Have you ever noticed with very little exception most movies about possession and exorcisms focus on female victims? Why is that? Is it for the gratuitous nudity that will no doubt occur when the demon tries to seduce the priest? Is it to garner more sympathy from the audience for a female victims versus a male? Or is it because the movie industry is trying to send a bigger message; that women are weaker than men and easier to dominate?
The first possession movie many of us were exposed to was 1973’s The Exorcist based off of the novel by Peter William Blatty and directed by William Friedkin. While the story was based off of real events, the main character was changed from an adolescent boy to a young girl, Reagan McNeil portrayed by Linda Blair. In the movie innocent and virginal Reagan is taken over by masculine and vulgar demon Pazuzu, who forces her to shove a crucifix into her vagina. In the sequel, The Exorcist 2: The Heretic Linda Blair’s maturity is continually exploited.
Subsequent movies to feature female possession includes; The Exorcism of Emily Rose, The Last Exorcism, The Devil Inside, The Rite, and The Exorcism of Molly Hartley. All of these women were under the influence of a masculine demonic presence and in need of assistance from a male priest, or male authority figure, to help save her soul.
Under possession these women usually contort into sexually explicit poses, flick their tongues suggestively, expose their breasts, and spit vulgarities and lewd attempts to seduce the men helping them. For instance, in The Last Exorcism Nell under possession asks Pastor Cotton Marcus if he wants a blow job. In these movies the demons use their female vessels to appeal to the men’s sexual weaknesses. You don’t see a demon possessing Dave Bautista or Vin Diesel and ripping off their shirt exposing their abs to get their way with the priest, or even a nun.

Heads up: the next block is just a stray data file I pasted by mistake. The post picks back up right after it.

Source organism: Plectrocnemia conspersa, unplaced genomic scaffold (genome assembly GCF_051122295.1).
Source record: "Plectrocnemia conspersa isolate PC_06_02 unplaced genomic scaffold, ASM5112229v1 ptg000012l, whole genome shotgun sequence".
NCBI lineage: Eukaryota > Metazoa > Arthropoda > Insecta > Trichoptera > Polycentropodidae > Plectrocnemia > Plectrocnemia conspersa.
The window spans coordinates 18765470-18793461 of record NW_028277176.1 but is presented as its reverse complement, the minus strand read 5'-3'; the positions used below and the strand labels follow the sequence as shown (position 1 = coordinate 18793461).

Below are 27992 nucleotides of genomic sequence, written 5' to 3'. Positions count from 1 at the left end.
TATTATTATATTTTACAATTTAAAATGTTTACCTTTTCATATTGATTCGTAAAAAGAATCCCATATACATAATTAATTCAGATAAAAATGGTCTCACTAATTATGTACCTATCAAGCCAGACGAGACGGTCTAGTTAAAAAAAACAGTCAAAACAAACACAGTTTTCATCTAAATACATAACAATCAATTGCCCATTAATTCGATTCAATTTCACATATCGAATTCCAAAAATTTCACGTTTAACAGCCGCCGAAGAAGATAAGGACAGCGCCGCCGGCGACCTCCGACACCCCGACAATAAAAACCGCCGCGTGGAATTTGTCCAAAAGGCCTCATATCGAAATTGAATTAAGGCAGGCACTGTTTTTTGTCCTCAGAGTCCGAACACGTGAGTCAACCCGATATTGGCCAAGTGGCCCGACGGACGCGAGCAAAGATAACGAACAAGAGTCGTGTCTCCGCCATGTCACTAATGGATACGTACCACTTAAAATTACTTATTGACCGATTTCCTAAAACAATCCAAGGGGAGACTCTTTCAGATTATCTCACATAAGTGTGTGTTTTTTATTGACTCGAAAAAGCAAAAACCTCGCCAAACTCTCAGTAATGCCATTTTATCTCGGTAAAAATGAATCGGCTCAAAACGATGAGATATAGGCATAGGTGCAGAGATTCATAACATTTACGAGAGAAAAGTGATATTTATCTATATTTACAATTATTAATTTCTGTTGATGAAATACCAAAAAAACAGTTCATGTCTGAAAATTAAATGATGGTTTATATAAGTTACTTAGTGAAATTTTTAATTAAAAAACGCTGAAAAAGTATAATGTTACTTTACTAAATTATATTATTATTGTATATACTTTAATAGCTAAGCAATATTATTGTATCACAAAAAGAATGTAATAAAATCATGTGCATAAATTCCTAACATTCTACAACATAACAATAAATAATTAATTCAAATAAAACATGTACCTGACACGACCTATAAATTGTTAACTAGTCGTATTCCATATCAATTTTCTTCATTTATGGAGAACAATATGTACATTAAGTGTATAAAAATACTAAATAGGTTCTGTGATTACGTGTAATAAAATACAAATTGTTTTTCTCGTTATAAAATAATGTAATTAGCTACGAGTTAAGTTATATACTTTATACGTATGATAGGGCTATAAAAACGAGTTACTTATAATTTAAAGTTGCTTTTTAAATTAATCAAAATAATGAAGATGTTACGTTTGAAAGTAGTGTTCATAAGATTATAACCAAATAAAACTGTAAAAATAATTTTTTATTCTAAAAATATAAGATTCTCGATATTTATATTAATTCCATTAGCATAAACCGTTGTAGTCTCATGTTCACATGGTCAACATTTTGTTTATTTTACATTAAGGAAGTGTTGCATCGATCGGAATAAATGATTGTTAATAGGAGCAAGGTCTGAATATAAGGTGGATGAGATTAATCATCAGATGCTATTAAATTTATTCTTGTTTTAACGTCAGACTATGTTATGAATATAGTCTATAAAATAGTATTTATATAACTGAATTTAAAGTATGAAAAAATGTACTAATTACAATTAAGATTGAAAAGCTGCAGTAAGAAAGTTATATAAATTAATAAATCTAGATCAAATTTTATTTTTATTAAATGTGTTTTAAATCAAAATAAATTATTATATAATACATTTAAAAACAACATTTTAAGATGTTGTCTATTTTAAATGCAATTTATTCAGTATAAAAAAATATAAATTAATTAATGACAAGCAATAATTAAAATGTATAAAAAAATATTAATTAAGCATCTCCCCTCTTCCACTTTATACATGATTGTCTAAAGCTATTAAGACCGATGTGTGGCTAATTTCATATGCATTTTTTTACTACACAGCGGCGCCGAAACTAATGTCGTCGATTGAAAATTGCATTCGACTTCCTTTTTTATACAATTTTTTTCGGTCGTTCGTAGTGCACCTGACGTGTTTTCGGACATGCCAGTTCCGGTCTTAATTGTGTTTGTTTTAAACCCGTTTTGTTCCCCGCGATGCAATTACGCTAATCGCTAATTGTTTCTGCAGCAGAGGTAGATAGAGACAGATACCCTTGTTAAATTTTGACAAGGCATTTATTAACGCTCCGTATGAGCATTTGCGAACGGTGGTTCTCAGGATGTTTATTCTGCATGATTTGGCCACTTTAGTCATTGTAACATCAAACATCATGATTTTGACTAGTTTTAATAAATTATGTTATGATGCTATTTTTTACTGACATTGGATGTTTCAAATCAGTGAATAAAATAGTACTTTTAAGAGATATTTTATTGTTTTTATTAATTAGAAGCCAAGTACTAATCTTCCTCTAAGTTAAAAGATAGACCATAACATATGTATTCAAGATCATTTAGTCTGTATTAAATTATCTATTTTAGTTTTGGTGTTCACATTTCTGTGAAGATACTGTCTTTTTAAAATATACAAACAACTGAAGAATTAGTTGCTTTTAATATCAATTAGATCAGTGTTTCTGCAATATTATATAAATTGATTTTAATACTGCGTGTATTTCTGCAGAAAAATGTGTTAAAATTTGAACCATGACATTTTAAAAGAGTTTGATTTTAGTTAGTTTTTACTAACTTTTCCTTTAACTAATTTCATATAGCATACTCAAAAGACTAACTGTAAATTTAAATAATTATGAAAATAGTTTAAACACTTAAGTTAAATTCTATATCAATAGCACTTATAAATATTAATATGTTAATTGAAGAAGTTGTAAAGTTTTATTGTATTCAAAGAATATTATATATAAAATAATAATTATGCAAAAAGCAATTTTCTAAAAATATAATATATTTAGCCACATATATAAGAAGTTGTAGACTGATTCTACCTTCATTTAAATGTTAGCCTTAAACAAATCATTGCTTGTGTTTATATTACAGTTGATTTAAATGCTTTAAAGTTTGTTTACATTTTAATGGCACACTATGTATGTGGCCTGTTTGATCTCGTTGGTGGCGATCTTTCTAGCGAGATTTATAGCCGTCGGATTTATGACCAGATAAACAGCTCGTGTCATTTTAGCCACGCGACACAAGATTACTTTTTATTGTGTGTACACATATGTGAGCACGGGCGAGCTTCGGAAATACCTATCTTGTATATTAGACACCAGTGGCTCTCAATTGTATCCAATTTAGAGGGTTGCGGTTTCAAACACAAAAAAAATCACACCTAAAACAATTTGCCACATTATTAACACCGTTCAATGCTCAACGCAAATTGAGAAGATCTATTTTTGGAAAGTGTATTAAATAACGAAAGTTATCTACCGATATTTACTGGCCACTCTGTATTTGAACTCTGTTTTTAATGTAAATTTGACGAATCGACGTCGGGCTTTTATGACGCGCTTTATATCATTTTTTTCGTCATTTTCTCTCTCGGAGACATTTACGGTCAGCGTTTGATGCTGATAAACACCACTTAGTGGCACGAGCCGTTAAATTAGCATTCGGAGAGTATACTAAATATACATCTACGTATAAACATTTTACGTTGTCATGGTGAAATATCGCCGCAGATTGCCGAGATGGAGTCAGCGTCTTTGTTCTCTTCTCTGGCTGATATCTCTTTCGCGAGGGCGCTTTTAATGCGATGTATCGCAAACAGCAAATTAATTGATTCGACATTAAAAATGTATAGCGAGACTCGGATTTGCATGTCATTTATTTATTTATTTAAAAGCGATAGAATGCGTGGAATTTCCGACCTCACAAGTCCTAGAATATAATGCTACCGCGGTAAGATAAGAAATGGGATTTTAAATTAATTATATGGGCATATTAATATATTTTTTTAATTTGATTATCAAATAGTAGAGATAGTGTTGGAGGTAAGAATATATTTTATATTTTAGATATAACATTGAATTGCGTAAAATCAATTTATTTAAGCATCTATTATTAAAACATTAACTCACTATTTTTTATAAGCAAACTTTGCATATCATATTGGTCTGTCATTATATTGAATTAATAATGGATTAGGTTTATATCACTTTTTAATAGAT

In a male dominated world as well as film industry, are the horror movie makers inadvertently saying women need men to save them? It wouldn’t be surprisingly. And really, how inadvertent is it? After all, this is a formula we have seen in movies across all of the genres time and time again.
A kiss from a prince awakens Sleeping Beauty from her cursed slumber, farmhand Westley saves Princess Buttercup from the evil Prince Humperdink, superhero Spiderman saves the beautiful yet hapless Mary Jane from falling to her death time and time again, and Liam Neeson saves, well, every female co-star he has ever acted alongside from certain peril.
While this is slowly changing in the world of movies, the horror genre is slow on the uptake. Sure there is the “final girl” in many of the slasher movies who eventually finds the strength within herself to defeat the boogeyman. And every so often a movie comes along where the woman stalks the man. However, the equation for exorcism movies seems to have stayed the same over the years; girl gets possessed, man gets called into help, man fights demon and girl is saved. Maybe we will see this formula change as more and more independent horror filmmakers are getting exposure and their ideas tend to be breaking outside of the mainstream horror box we have become accustomed to.